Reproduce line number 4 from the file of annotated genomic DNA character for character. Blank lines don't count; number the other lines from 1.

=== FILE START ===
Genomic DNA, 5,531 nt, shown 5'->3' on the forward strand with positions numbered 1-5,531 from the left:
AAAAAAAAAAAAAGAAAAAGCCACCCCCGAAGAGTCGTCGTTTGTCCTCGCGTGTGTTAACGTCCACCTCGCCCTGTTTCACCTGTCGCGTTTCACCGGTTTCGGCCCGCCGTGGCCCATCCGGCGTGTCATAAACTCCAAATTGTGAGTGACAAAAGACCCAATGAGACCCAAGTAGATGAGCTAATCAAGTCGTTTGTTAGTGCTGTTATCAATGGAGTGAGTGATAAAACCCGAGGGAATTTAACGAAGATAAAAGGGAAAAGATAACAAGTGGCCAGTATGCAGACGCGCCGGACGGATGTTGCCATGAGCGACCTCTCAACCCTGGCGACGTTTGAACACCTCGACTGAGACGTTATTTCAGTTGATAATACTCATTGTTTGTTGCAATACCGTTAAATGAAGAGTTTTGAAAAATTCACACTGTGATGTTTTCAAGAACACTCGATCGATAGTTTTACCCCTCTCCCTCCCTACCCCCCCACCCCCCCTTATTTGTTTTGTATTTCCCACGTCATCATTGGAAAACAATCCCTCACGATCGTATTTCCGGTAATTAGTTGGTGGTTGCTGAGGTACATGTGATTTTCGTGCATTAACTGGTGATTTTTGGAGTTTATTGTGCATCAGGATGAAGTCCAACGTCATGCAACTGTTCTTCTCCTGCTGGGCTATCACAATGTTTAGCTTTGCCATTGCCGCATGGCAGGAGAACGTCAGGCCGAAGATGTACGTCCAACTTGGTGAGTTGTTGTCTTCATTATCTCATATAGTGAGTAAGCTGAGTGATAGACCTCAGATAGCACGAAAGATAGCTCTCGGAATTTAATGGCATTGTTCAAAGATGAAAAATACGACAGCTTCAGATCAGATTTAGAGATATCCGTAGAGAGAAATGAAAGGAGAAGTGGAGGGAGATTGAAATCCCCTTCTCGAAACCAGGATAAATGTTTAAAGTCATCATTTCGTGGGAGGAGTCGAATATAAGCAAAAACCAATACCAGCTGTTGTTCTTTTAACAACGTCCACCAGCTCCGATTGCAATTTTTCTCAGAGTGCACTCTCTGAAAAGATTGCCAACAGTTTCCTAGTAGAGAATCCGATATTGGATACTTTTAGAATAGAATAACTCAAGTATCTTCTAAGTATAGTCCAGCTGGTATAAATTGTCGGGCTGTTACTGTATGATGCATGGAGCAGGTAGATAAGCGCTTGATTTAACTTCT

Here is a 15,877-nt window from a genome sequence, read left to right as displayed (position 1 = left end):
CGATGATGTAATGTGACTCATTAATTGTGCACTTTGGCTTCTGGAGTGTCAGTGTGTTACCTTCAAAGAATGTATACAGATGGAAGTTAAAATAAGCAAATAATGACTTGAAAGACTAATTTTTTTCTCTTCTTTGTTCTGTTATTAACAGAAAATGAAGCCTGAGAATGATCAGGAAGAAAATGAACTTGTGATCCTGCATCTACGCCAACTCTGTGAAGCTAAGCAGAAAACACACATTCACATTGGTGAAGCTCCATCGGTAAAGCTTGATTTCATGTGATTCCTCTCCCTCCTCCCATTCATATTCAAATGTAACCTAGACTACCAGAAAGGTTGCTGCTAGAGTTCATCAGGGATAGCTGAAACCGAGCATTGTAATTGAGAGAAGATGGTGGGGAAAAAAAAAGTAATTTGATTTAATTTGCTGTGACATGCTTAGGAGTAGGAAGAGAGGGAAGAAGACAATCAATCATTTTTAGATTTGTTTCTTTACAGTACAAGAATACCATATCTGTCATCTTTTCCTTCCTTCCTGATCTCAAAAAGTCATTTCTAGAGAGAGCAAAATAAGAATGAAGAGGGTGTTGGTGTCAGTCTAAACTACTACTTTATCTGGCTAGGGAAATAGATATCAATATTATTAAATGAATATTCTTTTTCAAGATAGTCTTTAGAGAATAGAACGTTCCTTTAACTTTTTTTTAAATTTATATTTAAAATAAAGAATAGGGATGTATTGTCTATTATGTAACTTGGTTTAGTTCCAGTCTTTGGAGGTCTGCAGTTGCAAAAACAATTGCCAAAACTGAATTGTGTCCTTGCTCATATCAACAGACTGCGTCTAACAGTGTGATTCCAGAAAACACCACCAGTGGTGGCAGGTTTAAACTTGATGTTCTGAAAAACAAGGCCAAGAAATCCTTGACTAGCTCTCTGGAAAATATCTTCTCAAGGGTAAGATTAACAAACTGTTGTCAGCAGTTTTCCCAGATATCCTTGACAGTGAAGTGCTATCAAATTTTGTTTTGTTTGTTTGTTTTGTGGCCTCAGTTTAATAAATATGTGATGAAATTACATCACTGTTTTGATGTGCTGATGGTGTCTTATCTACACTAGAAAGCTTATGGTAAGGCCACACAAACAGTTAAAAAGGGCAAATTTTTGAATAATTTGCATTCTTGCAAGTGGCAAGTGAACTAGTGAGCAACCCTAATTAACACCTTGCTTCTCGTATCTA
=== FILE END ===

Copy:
CGATGATGTAATGTGACTCATTAATTGTGCACTTTGGCTTCTGGAGTGTCAGTGTGTTACCTTCAAAGAATGTATACAGATGGAAGTTAAAATAAGCAAATAATGACTTGAAAGACTAATTTTTTTCTCTTCTTTGTTCTGTTATTAACAGAAAATGAAGCCTGAGAATGATCAGGAAGAAAATGAACTTGTGATCCTGCATCTACGCCAACTCTGTGAAGCTAAGCAGAAAACACACATTCACATTGGTGAAGCTCCATCGGTAAAGCTTGATTTCATGTGATTCCTCTCCCTCCTCCCATTCATATTCAAATGTAACCTAGACTACCAGAAAGGTTGCTGCTAGAGTTCATCAGGGATAGCTGAAACCGAGCATTGTAATTGAGAGAAGATGGTGGGGAAAAAAAAAGTAATTTGATTTAATTTGCTGTGACATGCTTAGGAGTAGGAAGAGAGGGAAGAAGACAATCAATCATTTTTAGATTTGTTTCTTTACAGTACAAGAATACCATATCTGTCATCTTTTCCTTCCTTCCTGATCTCAAAAAGTCATTTCTAGAGAGAGCAAAATAAGAATGAAGAGGGTGTTGGTGTCAGTCTAAACTACTACTTTATCTGGCTAGGGAAATAGATATCAATATTATTAAATGAATATTCTTTTTCAAGATAGTCTTTAGAGAATAGAACGTTCCTTTAACTTTTTTTTAAATTTATATTTAAAATAAAGAATAGGGATGTATTGTCTATTATGTAACTTGGTTTAGTTCCAGTCTTTGGAGGTCTGCAGTTGCAAAAACAATTGCCAAAACTGAATTGTGTCCTTGCTCATATCAACAGACTGCGTCTAACAGTGTGATTCCAGAAAACACCACCAGTGGTGGCAGGTTTAAACTTGATGTTCTGAAAAACAAGGCCAAGAAATCCTTGACTAGCTCTCTGGAAAATATCTTCTCAAGGGTAAGATTAACAAACTGTTGTCAGCAGTTTTCCCAGATATCCTTGACAGTGAAGTGCTATCAAATTTTGTTTTGTTTGTTTGTTTTGTGGCCTCAGTTTAATAAATATGTGATGAAATTACATCACTGTTTTGATGTGCTGATGGTGTCTTATCTACACTAGAAAGCTTATGGTAAGGCCACACAAACAGTTAAAAAGGGCAAATTTTTGAATAATTTGCATTCTTGCAAGTGGCAAGTGAACTAGTGAGCAACCCTAATTAACACCTTGCTTCTCGTATCTA